In the Kyrgyz Republic, almost 50 percent of potential borrowers cannot get loans from banks because they do not have enough collateral. Often, these are small businesses that have good potential for growth but do not have the assets necessary to secure additional financial resources.
Each year in the Kyrgyz Republic, over 5,500 people are diagnosed with tuberculosis (TB), an infectious disease that can be deadly if untreated. Until recently, however, the country did not have laboratories that met the high requirements of the international laboratory standard known as ISO-15189.
Nearly all farmers in the southern oblast of Jalal-Abad in Kyrgyzstan grow maize according to traditional methods—with outdated techniques and high manual labor—which limit profitability. Often, the maize they grow for animal feed is not enough, so they must buy additional feed to get through the winter.
While youth political participation in Kyrgyzstan has been historically low, Kyrgyz youth are active on social media, often accessing it via mobile networks that cover most of the country. Could a campaign to turn online activity into real-life activity at the polling stations make a difference in voter turnout?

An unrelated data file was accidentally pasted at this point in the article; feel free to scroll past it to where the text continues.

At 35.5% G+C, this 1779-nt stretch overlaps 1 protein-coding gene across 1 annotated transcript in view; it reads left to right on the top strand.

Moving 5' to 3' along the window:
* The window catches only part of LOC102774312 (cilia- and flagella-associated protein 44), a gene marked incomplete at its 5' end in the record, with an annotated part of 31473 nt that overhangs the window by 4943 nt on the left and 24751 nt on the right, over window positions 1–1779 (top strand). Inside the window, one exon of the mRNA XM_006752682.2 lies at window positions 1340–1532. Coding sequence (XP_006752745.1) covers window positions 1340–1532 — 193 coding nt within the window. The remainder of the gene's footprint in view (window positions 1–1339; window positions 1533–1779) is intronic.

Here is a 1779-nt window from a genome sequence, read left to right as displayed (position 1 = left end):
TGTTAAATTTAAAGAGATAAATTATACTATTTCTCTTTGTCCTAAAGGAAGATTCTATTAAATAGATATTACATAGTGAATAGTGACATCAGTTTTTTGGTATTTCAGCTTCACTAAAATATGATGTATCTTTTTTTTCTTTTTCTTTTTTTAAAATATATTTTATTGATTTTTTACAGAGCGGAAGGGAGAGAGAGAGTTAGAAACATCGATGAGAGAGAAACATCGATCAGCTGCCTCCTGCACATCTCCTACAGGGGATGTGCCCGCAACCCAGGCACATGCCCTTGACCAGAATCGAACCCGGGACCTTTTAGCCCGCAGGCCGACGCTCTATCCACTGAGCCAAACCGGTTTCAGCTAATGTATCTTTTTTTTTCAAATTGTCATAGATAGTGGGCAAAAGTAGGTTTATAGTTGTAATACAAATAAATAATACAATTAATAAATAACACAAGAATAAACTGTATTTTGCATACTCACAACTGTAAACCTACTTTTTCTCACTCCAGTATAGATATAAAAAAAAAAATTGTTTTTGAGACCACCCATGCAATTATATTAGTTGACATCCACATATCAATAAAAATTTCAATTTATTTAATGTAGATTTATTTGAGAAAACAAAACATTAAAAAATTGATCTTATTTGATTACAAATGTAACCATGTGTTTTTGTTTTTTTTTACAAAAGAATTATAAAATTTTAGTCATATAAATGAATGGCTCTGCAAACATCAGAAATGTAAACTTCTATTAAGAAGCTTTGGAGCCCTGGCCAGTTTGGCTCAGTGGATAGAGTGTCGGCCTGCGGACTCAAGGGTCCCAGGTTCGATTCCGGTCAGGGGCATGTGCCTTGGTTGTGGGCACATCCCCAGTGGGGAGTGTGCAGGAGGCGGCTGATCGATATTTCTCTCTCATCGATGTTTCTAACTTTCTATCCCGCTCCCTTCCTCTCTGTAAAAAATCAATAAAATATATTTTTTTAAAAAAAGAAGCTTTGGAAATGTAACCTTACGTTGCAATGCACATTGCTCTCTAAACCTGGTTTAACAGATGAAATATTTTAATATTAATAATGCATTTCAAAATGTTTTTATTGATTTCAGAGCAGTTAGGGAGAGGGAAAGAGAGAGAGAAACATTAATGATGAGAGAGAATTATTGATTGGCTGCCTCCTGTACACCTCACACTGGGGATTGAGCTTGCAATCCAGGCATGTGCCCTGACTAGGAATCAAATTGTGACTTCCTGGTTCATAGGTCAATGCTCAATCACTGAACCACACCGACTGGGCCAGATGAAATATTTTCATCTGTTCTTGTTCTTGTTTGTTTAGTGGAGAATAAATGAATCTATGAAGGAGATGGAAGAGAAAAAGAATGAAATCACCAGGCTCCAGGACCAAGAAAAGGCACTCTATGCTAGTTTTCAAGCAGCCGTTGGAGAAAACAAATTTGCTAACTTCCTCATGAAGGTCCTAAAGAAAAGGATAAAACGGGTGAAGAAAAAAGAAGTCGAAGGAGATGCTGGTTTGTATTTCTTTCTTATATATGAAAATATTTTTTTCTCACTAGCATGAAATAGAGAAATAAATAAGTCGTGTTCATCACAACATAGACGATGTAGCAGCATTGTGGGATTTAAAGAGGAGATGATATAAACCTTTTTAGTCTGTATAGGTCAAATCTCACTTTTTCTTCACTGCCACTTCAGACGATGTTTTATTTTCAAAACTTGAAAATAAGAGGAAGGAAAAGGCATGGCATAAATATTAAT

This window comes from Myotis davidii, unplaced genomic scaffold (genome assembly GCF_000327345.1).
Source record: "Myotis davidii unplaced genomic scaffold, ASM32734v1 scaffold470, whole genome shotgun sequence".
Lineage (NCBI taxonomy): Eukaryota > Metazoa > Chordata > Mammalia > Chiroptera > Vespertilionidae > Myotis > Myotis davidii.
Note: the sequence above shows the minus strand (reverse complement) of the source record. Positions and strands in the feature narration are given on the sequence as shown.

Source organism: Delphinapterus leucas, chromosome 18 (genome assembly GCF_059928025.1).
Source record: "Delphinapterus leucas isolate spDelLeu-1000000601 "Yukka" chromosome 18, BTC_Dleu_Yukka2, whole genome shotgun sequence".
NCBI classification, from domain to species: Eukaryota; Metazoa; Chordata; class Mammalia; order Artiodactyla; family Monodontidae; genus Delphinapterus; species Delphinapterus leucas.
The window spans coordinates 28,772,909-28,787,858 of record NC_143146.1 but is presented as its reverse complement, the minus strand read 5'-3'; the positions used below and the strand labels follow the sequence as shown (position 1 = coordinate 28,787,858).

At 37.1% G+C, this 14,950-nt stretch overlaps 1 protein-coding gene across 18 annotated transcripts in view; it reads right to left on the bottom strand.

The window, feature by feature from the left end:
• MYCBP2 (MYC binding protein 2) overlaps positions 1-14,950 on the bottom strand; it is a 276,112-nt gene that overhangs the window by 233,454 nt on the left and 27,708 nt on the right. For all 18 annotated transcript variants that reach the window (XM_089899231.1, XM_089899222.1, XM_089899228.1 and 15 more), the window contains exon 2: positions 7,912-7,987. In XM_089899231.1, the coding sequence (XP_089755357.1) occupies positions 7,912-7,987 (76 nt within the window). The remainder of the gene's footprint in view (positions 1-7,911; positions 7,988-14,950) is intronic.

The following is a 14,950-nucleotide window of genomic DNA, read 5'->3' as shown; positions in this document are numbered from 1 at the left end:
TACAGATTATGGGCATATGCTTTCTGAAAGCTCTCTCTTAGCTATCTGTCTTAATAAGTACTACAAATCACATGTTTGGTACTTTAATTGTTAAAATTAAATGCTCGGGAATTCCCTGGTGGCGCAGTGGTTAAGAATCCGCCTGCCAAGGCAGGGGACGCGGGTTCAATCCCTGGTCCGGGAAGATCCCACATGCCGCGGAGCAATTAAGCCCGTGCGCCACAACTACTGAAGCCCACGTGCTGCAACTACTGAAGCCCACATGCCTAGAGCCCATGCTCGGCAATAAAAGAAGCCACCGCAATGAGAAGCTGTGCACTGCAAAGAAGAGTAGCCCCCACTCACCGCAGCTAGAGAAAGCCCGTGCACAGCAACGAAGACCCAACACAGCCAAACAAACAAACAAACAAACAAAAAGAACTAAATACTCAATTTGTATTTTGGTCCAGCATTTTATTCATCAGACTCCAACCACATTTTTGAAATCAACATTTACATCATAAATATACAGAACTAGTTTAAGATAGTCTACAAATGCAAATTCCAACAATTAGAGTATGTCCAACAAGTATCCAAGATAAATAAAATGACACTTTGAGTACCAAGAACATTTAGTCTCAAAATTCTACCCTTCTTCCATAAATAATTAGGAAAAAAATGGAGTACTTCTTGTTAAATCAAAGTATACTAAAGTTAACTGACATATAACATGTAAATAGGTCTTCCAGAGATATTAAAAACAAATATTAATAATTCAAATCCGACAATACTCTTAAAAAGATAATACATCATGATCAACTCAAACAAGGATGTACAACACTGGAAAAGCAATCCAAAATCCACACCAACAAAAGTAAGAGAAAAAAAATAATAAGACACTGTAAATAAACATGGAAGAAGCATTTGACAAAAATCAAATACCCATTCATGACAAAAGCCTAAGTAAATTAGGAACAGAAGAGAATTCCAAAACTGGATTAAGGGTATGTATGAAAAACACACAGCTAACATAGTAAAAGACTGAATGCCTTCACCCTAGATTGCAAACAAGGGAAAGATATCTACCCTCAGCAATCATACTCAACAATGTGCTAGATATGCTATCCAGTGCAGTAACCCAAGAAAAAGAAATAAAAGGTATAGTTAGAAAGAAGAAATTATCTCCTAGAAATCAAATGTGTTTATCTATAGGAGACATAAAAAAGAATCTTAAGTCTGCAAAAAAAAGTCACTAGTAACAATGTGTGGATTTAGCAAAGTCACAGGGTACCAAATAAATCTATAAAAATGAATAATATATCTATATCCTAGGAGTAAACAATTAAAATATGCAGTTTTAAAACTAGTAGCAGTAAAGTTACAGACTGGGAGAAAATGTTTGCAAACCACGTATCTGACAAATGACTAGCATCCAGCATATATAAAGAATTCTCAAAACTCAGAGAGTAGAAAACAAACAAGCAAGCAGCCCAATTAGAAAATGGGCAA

Local media in Central Asia are hungry for tools and strategies that will allow them to continue to operate and even thrive in a less-than-optimal advertising market and difficult financial conditions. The recession in Russia has led hundreds of thousands of Central Asian labor migrants to return to their homes, causing a severe drop in remittances, which make up a sizable portion of GDP in Kyrgyzstan and Tajikistan in particular. In addition, regional media agencies face a range of other challenges including insufficient strategic and financial planning skills, trouble retaining professional staff due to low salaries, and lack of reliable audience metrics to attract advertisers. Moreover, the 2015 transition from analog to digital broadcasting remains problematic for most media outlets in the region. Many of them cannot afford to purchase the new equipment they need to produce and broadcast digital content, nor to pay the fees charged by the companies that control access to the digital broadcasting spectrum. In some cases, legal and regulatory obstacles may prevent stations from gaining access to broadcasting frequencies.
Last updated: March 23, 2017